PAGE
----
The U.S. Department of Defense was cited on Wednesday for wasting nearly $36 million in taxpayer funds building a military base in Afghanistan that was unwanted, unneeded, and unused, according to the Special Inspector General for Afghanistan Reconstruction. (SIGAR) The base was located at Camp Leatherneck, Helmand Province, was intended to support a surge of 30,000 extra troops sent to Afghanistan in 2010. Construction did not begin until May 2011 and the building was not completed until April 2013, several months after the Defense Department withdrew those troops. The building was never occupied and in October last year, Camp Leatherneck was closed by the United States and transferred to the Afghan government.
International donors have spent billions of dollars on reconstruction in Afghanistan, but it is ranked one of the most corrupt countries in the world, and major donors are concerned about its lack of progress in fighting graft. Defense officials built the facility despite facing objections from several generals who advised that the project should be cancelled because the base already in place was sufficient, according to SIGAR Director John Spoko. The request to cancel was denied by a fellow general who believed by another general who believe it would not be prudent to cancel a project for which funding had already been appropriated by Congress.
The U.S. Congress organized the Special Inspector General for Afghanistan Reconstruction in 2008 to provide independent oversight of U.S. funds in Afghanistan. A military investigation into the 64K facility stated that the findings were based in part on “interviews with key individuals.” However, the head of the investigation acknowledged to SIGAR that he did not interview any witnesses or take any sworn statements during his investigation, and never spoke to the general who over-ruled the commanders in Afghanistan and ordered the 64K facility to be built.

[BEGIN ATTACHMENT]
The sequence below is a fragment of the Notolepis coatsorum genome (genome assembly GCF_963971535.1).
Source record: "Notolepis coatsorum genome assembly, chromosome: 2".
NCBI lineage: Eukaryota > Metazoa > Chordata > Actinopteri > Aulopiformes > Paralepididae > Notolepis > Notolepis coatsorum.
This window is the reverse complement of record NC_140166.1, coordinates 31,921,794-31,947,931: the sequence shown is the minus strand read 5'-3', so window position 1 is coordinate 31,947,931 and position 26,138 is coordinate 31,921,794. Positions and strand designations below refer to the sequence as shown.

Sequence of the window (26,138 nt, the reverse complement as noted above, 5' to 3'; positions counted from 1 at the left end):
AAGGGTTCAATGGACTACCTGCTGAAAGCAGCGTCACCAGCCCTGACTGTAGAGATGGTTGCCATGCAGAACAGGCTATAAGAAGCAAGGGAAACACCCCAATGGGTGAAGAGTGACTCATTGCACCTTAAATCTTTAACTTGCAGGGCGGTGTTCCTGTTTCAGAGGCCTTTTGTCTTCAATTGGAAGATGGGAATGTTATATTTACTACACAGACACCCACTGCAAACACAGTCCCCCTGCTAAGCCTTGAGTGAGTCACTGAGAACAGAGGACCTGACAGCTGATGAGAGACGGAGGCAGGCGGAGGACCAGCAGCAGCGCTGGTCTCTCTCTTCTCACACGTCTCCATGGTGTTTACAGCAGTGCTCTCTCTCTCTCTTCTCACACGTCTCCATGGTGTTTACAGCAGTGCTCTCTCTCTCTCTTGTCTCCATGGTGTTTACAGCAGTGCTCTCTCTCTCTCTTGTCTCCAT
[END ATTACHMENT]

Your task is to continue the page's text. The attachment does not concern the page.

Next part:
Evidence uncovered by SIGAR indicates a senior officer serving as a legal advisor, attempted to coach witnesses involved in an active investigation and encouraged military personnel not to cooperate with SIGAR. SIGAR believes these actions constituted both misconduct and mismanagement, and violated his professional and ethical responsibilities as an Army lawyer. The report makes a number of recommendations, including recommending that DOD determine appropriate administrative or disciplinary action for the senior officers involved. DOD did not concur with this recommendation.
Sopko has previously said the U.S. government needs to change the way it operates and must set stricter conditions on its help and keep a much closer eye on the money. The United States ended combat operations in Afghanistan last year but said in March it would keep its current 9,800 troops there until the end of 2015. U.S. officials also said in March that the United States would keep funding Afghan security forces at a peak level of 352,000 personnel at least until 2017, at a cost of about $4 billion annually.